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Tragedy of Pudd'nhead Wilson by Mark Twain

Tragedy of Pudd'nhead Wilson by Mark Twain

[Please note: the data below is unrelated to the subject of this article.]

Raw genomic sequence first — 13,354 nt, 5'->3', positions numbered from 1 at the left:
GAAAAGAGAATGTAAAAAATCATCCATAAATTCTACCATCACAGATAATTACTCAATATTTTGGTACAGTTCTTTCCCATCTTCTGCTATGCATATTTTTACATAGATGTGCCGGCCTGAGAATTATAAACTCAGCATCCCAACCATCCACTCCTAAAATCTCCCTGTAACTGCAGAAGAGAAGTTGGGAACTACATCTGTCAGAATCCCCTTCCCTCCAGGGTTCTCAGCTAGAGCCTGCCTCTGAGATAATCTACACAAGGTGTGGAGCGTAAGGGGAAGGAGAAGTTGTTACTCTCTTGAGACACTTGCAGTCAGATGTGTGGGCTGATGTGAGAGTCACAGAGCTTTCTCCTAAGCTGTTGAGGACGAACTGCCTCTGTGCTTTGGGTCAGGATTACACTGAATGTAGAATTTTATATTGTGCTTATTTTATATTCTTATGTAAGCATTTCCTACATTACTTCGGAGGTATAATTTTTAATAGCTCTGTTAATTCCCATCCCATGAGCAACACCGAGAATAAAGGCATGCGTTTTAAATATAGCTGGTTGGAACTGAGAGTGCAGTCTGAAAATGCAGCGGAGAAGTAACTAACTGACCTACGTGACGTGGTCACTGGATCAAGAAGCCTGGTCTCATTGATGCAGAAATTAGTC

In one of his later novels, the master storyteller spins a tale of two children switched at infancy. A slave takes on the identity of master and heir while the rightful heir is condemned to live the life of a slave. Twain uses this vehicle to explore themes of nature vs. nurture, racial bigotry and moral relativism. The case of mistaken identity is a theme that Twain explored also in THE PRINCE AND THE PAUPER; in THE TRAGEDY OF PUDD'NHEAD WILSON he turns the theme into a well-crafted detective story. It is unfortunate that this is one of Twain's lesser known works as it is one of his most enjoyable reads.

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